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Top Gear Australia – reconsidered

November 19, 2008

The first season of Top Gear Australia has… taken the chequered flag?  Is that a motor-y type of pun?  I have spent altogether too much time trying to think of something car-related to complete a sentence about the end of the show.  That the result was so lame matches the tone, in a way, of the whole of this just-ended first run.

I tried to like TGA.  Then I tried not to hate it.  Now my only regret is that I don’t have the satisfaction of having dumped it before it dumped me.  Last Monday’s episode was, I decided, the last one I would watch.  Finding out at episode’s end that it was the last one I could watch (for the year, at least) left me feeling bitter.

As I mentioned in my initial response to the show, I am not a “car person”, so perhaps it was ridiculous to expect that I had enough enthusiasm in me for a second car show.  Perhaps I should have been happy enough with the anomaly that is my affection for Top Gear.  Perhaps I should have stopped watching after episode two when I realised that trying to like something was not the same as actually liking it; that switching TGA off had no implication beyond freeing me up to watch the 7:30 Report (and still check in on Idol eliminations).

So, what was it I disliked about TGA?  Some of my negative reactions to the local version really don’t bear close analysis.  I was pissed off at the pointlessness of an Australian car show, when this market consists almost entirely of fully imported cars and the increasingly taxpayer-subsidised local manufacture of overseas cars.  Then again, the same could be said of the British show (although I don’t know the extent to which the British government props up the industry), yet that didn’t bother me at all; it certainly didn’t sour  my enjoyment of the original show.  In fact, the perception of shared pointlessness is a key argument against this show: conditions for both are so similar, why replicate them locally?  Just add an Australian dollar conversion sheet to the Top Gear website, along with any changed specs or altered availability.  Easy.  Oh, and broadcast the original as it’s released in the UK, instead of years after.  Watching the local show, I’d be annoyed that cars were celebrated for being capable of speeds well above the legal driving limits in this country.  Once again, this happens all the time in the British show and it does not enrage me (although I’ve never heard Clarkson, Hammond or May break the “fourth wall” by stating – as Steve Pizzati did – that the top speed of a certain car was really academic as a driver would be pinged for taking it 3kph above half its maximum.  This really rang the pointless! alarm loudly.  Oh, and at least Clarkson et al get to drive really fast, legally, in Europe).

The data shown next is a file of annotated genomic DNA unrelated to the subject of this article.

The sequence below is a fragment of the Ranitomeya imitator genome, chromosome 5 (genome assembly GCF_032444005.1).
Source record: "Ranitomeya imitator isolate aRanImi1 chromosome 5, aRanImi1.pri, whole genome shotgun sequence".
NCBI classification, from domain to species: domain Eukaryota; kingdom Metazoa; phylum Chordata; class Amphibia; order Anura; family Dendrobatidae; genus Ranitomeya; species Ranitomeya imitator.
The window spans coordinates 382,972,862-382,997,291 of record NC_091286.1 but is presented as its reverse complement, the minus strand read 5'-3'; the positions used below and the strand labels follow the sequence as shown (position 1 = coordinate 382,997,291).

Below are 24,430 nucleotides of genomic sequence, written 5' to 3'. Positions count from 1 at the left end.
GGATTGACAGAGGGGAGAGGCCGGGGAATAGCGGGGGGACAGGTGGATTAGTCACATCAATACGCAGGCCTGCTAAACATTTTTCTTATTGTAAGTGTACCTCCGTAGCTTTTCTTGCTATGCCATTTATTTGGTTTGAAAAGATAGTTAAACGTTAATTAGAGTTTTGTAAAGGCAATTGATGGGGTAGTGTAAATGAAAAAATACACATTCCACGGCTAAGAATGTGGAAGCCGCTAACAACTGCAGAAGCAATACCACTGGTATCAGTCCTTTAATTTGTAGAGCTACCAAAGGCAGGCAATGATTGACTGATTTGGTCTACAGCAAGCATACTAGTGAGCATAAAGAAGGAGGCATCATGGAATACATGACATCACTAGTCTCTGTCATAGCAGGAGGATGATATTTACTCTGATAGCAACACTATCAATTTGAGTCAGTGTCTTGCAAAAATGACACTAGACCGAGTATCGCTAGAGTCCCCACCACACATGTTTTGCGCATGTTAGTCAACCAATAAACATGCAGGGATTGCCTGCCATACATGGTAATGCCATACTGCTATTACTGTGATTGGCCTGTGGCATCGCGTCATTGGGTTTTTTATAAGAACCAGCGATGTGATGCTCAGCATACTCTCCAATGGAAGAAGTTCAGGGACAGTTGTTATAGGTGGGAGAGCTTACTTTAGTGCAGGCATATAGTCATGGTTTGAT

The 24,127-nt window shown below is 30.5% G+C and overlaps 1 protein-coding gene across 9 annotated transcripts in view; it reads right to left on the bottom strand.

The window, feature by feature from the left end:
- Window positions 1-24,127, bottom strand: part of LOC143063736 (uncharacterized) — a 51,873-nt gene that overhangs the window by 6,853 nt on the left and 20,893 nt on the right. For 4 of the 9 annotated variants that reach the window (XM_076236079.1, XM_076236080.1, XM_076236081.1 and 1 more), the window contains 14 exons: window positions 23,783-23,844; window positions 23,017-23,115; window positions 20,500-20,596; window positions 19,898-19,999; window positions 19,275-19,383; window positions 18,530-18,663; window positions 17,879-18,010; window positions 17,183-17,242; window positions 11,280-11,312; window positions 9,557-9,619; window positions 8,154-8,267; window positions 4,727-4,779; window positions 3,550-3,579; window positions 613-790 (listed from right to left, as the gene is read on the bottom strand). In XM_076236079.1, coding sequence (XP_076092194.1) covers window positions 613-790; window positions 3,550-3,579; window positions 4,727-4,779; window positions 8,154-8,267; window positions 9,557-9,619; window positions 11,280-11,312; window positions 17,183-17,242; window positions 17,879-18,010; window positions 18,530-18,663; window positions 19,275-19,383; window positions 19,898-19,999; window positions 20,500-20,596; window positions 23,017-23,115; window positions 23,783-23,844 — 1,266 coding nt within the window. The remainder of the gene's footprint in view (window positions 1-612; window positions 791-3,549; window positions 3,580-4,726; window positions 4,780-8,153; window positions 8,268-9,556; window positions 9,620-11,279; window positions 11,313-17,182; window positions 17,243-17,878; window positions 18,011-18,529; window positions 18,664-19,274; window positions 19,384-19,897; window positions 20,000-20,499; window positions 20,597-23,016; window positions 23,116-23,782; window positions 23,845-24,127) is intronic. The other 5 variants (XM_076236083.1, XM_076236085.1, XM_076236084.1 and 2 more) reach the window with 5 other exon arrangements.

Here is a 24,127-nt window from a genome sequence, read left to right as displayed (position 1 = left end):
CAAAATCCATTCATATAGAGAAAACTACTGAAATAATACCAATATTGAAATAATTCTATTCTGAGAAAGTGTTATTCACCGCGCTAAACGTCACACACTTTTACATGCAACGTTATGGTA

Whilst it’s possible that the new production was given strict guidelines from the franchise owner, and that a formula had been developed, the heaviness of the delivery was a turn-off.  Okay, so they had their “Stig”.  Maybe they had to have their Stig.  Did they have to adopt, holus bolus, the “some say…” style of Clarkson’s introduction?  Perhaps I’m romanticising my memories of the Stig over the years, but I’m sure Clarkson’s introductions have gradually become more bombastic, more over-the-top.  Charlie Cox started that way… and then had to keep getting more and more ridiculous.

Pointlessness is a tightrope that the Top Gear crew walks each week.  Sure, some of the challenges are ridiculous to the point of banality, but they are fun.  A lot of that fun is in the banter between the hosts as they choose and prepare their vehicles.  There may have been chemistry between the Australian hosts on set, however it was indiscernable through the TV, and that meant that I needed the show to offer some truly engaging content to keep me watching.  Unfortunately, the TGA challenges were almost instantly forgettable.  For most of them, it was a choice of off-the-lot cars and fairly routine driving tasks.  In these segments, there seemed to be more focus on the drama provided by the landscape.  Yes, the Australian outback is visually arresting, but that doesn’t absolve television producers from the responsibility for developing interesting content to put against that backdrop.  Pitting a GPS fitted 4WD against an indigenous tracker?  Well… maybe it has some comedy value.  Having the tracker lead a horse that is carrying Warren?  Icky. In segments where modification was part of the preparation, it wasn’t part of a challenge: Warren modified a car to become a shark cage; Warren modified a Smart Car to become a hearse.  Why?

“Show, don’t tell” might be old advice, but it’s not bad advice.  It is, however, advice the TGA producers decided to ignore.  I lost count of the number of times one of the hosts would remark on the jaw-dropping awesomeness of the car he was driving.  “This really turns heads”, “People stop and stare”, “Guys just can’t take their eyes of it” was the gist of the commentary.  Unfortunately, in every instance, this was matched by footage showing people in the street, carrying on their conversations, not even giving the car of the moment a passing glance.

The only “original” segment in the local production was the execrable “What were they thinking!” (exclamation mark mandatory; carnival spruiker intonation also essential).  This particular catchphrase only underscored the misguidedness of entire show.  Top Gear Australia?  What were they thinking!

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